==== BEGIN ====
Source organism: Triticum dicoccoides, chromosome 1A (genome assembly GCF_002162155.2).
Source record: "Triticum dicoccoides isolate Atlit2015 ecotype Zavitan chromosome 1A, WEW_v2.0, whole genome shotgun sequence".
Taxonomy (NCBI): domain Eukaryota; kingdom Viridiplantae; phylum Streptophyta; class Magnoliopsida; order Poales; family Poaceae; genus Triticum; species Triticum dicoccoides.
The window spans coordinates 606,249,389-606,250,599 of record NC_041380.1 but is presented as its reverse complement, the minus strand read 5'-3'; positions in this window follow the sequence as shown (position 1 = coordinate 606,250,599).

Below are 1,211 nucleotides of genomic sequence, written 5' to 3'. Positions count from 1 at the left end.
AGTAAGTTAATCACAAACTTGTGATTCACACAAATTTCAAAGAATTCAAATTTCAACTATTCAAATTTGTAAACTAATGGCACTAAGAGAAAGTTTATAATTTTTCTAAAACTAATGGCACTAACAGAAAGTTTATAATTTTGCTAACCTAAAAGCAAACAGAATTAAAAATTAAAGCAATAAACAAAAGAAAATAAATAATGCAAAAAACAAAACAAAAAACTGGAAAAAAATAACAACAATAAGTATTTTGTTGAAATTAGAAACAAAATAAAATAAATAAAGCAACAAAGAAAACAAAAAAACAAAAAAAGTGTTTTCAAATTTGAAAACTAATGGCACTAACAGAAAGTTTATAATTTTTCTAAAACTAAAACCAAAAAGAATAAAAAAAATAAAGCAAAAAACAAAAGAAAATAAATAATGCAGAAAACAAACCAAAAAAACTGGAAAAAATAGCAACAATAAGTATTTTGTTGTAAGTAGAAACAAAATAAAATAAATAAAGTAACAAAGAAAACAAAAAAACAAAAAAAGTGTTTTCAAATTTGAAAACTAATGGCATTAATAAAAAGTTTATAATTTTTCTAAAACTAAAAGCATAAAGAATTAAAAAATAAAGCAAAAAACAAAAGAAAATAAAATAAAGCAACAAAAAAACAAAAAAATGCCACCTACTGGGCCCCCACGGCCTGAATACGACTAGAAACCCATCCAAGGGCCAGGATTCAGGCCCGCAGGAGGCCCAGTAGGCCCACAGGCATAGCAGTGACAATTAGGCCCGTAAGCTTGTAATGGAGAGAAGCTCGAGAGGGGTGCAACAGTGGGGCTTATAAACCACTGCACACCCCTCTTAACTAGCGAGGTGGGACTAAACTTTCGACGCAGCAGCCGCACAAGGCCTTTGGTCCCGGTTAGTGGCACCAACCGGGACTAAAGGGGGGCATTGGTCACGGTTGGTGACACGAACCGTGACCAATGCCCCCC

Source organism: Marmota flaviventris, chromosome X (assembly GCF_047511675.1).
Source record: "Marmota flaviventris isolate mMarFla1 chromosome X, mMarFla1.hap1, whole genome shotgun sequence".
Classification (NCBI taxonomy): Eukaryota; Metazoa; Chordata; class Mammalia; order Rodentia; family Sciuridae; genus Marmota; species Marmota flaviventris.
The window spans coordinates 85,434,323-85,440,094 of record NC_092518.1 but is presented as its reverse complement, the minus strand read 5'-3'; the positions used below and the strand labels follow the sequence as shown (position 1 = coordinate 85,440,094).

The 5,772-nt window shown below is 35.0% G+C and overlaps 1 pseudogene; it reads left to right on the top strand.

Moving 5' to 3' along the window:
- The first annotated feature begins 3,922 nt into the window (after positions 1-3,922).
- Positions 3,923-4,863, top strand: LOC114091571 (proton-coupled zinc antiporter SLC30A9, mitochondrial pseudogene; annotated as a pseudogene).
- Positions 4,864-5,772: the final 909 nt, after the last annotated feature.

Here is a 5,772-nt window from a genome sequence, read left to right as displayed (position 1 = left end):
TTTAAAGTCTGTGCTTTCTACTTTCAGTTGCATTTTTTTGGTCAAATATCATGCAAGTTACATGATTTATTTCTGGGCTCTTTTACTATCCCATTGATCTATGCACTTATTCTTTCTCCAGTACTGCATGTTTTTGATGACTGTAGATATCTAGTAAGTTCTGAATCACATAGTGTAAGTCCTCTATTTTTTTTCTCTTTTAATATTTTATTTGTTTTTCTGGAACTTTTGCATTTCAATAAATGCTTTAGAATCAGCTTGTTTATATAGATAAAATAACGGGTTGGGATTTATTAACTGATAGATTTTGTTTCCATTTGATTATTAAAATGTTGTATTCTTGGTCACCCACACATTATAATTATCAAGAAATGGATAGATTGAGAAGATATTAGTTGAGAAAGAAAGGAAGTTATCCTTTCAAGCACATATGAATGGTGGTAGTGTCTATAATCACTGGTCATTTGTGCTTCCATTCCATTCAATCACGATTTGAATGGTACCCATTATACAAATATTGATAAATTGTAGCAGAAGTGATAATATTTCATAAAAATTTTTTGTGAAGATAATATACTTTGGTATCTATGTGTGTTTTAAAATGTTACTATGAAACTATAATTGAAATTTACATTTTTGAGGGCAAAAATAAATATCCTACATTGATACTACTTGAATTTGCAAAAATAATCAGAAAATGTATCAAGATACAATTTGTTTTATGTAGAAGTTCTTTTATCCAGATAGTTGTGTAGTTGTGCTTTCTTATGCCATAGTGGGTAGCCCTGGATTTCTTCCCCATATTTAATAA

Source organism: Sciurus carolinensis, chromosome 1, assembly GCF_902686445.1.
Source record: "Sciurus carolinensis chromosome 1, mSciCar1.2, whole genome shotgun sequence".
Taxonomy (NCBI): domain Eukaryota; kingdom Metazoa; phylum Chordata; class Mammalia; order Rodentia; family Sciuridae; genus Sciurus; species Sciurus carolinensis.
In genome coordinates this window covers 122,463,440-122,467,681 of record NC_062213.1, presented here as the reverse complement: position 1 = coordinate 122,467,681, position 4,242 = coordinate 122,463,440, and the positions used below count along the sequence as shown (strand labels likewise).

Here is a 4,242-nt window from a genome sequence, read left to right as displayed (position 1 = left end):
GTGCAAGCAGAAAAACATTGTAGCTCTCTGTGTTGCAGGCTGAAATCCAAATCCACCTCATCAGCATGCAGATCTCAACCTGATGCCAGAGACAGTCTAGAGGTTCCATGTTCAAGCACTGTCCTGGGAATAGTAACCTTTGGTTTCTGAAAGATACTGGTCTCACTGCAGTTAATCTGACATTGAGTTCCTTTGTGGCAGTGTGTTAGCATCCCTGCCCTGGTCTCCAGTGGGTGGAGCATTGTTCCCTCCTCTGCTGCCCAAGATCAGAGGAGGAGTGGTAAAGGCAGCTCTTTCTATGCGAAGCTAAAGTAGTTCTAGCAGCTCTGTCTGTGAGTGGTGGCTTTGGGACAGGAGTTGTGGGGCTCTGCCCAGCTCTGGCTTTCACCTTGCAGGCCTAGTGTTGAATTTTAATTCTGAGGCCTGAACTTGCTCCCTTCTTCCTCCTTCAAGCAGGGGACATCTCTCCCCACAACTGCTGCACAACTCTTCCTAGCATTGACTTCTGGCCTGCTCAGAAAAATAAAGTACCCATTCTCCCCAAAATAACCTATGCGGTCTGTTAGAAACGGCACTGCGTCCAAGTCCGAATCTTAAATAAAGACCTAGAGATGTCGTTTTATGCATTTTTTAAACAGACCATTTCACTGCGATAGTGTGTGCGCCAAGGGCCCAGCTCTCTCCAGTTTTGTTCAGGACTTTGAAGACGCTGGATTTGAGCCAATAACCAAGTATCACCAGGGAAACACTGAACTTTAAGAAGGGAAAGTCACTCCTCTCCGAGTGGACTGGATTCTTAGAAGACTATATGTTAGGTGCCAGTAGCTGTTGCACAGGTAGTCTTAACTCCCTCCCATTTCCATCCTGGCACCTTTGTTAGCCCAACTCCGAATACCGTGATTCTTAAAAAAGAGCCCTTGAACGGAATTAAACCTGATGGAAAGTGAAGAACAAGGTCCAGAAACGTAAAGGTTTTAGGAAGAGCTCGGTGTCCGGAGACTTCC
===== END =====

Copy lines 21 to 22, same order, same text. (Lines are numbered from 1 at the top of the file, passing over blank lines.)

In genome coordinates this window covers 122,463,440-122,467,681 of record NC_062213.1, presented here as the reverse complement: position 1 = coordinate 122,467,681, position 4,242 = coordinate 122,463,440, and the positions used below count along the sequence as shown (strand labels likewise).

Here is a 4,242-nt window from a genome sequence, read left to right as displayed (position 1 = left end):